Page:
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Tuesday, June 14, 2005

Terri Schiavo in Reverse

In England, a man named Leslie Burke, is suing the government to ensure that they will not withhold food and water should he need it administered through a tube. Did you catch that? This man is concerned that his doctors will dehydrate him against his wishes. You see, the government's point is that it is just too doggone expensive to keep all these hopeless patients alive. Mr. Burke is currently able to feed himself, but his health condition is such that he may well need a feeding tube. And he is afraid the tax-supported National Health Service will kill him. I wonder what would have ever given him that idea. The terrifying thing is that the British government is fighting him over this. Apparantly, they would like to reserve the right to starve him to death - against his wishes - if he becomes a burden on the taxpayers.

Michael Schiavo argued for the right to murder his wife and it was granted. He wanted Terri to have the "right" to die. Well, what many Americans refuse to see is that the line between "right" to die and "duty" to die is imperceptibly fine. Today, we say we want to kill the hopeless cases for their own good. Tomorrow, we will say we want to kill the hopeless cases for OUR own good.

Read the article here. Thanks to Michelle Malkin for pointing this story out.

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10 comments:

John H said...

This case leaves me uneasy, but it is more complex, and less worrying, than the Terri Schiavo case.

First, it is the General Medical Council (the self-regulatory body or doctors) rather than the government which is bringing this claim.

Second, the GMC's argument is not that the doctors should have the right to starve Mr Burke - as I recall, they are saying he has misinterpreted the guidance, that there would be no question of his being treated in the way he fears.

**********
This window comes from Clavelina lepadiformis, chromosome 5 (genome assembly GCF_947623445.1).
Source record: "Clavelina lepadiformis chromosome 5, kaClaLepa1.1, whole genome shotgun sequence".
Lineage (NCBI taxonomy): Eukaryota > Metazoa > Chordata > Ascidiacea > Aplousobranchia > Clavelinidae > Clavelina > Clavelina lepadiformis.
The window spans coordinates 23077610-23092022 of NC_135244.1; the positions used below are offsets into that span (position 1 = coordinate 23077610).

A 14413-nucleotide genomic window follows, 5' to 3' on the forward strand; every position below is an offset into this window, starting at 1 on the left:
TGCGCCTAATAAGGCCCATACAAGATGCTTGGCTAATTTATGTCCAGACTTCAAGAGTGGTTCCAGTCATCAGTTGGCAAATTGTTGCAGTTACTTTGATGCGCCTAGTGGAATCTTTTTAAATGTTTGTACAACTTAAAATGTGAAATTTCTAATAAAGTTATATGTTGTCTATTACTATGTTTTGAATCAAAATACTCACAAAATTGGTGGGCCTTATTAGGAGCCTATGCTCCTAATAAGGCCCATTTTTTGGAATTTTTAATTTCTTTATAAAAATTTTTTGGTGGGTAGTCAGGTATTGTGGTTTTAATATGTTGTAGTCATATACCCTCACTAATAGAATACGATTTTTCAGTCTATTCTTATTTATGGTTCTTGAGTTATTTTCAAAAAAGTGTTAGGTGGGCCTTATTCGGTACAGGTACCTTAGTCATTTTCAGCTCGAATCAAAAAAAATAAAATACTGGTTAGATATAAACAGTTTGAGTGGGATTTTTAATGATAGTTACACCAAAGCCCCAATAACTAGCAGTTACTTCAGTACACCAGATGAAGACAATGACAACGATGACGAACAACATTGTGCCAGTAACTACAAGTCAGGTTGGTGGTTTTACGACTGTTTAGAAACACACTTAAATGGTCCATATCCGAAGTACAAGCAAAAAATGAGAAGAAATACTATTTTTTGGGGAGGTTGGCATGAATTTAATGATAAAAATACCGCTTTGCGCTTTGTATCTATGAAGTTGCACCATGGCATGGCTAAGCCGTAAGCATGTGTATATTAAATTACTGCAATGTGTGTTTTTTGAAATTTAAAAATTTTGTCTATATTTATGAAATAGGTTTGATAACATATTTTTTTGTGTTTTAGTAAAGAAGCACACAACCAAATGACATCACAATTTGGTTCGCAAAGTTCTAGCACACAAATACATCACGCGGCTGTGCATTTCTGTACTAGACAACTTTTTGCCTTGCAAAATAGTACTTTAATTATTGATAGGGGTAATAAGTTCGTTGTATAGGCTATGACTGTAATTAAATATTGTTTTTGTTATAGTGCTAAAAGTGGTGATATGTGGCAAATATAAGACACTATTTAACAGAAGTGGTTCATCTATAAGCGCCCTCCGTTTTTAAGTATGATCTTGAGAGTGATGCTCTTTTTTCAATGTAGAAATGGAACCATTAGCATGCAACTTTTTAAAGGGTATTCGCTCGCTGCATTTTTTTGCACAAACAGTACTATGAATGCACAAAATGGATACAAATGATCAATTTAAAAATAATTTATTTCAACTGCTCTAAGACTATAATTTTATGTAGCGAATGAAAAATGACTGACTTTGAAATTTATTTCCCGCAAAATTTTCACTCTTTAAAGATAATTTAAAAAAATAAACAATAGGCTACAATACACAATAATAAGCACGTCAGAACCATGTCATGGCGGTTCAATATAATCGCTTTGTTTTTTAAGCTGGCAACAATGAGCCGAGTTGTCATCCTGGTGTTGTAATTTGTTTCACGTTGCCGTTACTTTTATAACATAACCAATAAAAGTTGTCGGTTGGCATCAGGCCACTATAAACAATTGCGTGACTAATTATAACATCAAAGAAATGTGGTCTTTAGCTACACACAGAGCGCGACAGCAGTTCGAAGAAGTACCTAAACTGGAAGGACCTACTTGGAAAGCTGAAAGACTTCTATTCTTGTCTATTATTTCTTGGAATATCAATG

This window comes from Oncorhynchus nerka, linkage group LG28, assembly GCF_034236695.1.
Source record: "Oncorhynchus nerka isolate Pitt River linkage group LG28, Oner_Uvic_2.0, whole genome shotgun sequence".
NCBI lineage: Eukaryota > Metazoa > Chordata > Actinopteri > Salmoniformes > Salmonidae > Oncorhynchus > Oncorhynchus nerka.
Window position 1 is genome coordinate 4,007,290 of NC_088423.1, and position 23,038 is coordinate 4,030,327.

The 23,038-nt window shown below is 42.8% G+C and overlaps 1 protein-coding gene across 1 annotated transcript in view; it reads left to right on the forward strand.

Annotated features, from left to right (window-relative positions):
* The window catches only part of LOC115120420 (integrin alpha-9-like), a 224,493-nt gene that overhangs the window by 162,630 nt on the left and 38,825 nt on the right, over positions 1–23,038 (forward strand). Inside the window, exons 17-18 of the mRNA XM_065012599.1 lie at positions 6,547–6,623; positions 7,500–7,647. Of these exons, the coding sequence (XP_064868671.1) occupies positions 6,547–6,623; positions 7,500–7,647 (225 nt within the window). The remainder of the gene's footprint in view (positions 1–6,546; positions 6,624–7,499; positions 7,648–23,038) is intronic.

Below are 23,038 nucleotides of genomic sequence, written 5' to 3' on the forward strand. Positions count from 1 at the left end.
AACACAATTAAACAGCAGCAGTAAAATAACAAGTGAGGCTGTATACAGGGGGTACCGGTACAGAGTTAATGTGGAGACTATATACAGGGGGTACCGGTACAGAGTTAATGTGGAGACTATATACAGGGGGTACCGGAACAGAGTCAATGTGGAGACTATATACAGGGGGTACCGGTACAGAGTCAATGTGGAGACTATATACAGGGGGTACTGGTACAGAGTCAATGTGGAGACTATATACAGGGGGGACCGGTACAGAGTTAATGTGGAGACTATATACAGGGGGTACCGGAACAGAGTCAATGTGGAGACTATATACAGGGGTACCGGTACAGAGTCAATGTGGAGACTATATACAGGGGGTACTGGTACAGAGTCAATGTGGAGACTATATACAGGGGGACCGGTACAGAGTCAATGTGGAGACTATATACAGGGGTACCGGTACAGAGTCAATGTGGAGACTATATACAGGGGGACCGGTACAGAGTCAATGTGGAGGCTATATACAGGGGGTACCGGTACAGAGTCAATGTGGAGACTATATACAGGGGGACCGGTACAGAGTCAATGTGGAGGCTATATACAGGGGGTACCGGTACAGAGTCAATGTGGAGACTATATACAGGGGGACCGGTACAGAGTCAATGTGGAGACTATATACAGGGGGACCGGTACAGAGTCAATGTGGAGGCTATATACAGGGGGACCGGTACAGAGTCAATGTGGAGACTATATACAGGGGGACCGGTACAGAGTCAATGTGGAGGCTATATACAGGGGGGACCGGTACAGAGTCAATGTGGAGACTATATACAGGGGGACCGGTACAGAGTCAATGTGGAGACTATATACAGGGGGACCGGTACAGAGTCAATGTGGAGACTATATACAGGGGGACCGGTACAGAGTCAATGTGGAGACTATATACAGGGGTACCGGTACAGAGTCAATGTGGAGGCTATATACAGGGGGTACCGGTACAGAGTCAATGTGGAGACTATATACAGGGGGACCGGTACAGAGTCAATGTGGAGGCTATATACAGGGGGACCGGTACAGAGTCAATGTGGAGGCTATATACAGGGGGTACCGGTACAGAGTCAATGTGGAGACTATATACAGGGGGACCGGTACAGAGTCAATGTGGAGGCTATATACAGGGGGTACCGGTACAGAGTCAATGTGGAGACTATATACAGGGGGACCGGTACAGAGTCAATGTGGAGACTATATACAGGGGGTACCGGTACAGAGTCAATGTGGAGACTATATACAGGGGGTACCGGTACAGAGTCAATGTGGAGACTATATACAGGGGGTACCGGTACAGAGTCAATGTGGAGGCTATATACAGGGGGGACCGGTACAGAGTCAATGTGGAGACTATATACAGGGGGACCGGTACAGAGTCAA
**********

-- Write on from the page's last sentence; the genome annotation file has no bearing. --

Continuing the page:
So the GMC's argument is that overturning its guidance to doctors is unnecessary, makes the legal position of doctors more unclear, and undermines their professional judgment.

I do hope that Mr Burke wins, but even if he loses this is not a Terri Schiavo situation and doesn't *necessarily* imply that the wedge is being driven in any further than it is already (admittedly we are already well past the thin end over here).

Paul said...

Because killing someone against their will is wrong, doesn't mean that keeping someone alive against their will is right.

If you think our health care sysem is working, you're either naive, in good health, wealthy, or some combination of the above. You may - or may not - want to look at www.hmoappeals.com.

Pastor Scott Stiegemeyer said...

Paul,
I'm not in favor of extraordinary "heroic" measures. At the same time, life is a gift from God and one does not have the right to die simply because one wants to.

Becca said...

placing these two stories side by side forces serious thought ... and I like your conclusions.

: JustaDog said...

Michael Schiavo argued for the right to murder his wife - perhaps you didn't hear the results of the autopsy:

Extremists claimed she would talk with her eyes that she wanted to life - in reality, she was blind - that's a fact;

Extremists claimed she should go to her parents so she could have treatment, that she might recover - in reality, had massive and irreversible brain damage - that's a fact;

Extremists claimed her husband abused her before her injury - in reality, the medical examiner found no evidence that she was strangled or otherwise abused - that's a fact;